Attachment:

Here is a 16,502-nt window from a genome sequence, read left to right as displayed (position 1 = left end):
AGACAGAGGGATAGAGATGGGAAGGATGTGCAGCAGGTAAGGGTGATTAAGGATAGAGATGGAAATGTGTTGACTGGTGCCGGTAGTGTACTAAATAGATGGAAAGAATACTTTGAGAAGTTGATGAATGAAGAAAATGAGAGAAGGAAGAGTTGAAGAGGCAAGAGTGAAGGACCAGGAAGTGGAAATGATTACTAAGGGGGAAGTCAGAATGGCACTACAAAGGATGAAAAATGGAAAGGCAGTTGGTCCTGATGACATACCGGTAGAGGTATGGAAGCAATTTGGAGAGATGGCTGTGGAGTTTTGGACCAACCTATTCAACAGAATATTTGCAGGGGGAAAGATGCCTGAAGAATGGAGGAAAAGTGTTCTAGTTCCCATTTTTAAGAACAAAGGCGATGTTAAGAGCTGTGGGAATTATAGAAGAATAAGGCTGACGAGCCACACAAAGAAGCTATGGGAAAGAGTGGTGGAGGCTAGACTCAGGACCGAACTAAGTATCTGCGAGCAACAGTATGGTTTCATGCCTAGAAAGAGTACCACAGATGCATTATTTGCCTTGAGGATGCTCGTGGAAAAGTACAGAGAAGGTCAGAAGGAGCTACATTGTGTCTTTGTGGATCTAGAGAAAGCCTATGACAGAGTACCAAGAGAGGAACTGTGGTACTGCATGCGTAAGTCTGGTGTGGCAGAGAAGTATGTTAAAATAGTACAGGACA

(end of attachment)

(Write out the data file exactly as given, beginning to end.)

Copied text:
Here is a 16,502-nt window from a genome sequence, read left to right as displayed (position 1 = left end):
AGACAGAGGGATAGAGATGGGAAGGATGTGCAGCAGGTAAGGGTGATTAAGGATAGAGATGGAAATGTGTTGACTGGTGCCGGTAGTGTACTAAATAGATGGAAAGAATACTTTGAGAAGTTGATGAATGAAGAAAATGAGAGAAGGAAGAGTTGAAGAGGCAAGAGTGAAGGACCAGGAAGTGGAAATGATTACTAAGGGGGAAGTCAGAATGGCACTACAAAGGATGAAAAATGGAAAGGCAGTTGGTCCTGATGACATACCGGTAGAGGTATGGAAGCAATTTGGAGAGATGGCTGTGGAGTTTTGGACCAACCTATTCAACAGAATATTTGCAGGGGGAAAGATGCCTGAAGAATGGAGGAAAAGTGTTCTAGTTCCCATTTTTAAGAACAAAGGCGATGTTAAGAGCTGTGGGAATTATAGAAGAATAAGGCTGACGAGCCACACAAAGAAGCTATGGGAAAGAGTGGTGGAGGCTAGACTCAGGACCGAACTAAGTATCTGCGAGCAACAGTATGGTTTCATGCCTAGAAAGAGTACCACAGATGCATTATTTGCCTTGAGGATGCTCGTGGAAAAGTACAGAGAAGGTCAGAAGGAGCTACATTGTGTCTTTGTGGATCTAGAGAAAGCCTATGACAGAGTACCAAGAGAGGAACTGTGGTACTGCATGCGTAAGTCTGGTGTGGCAGAGAAGTATGTTAAAATAGTACAGGACA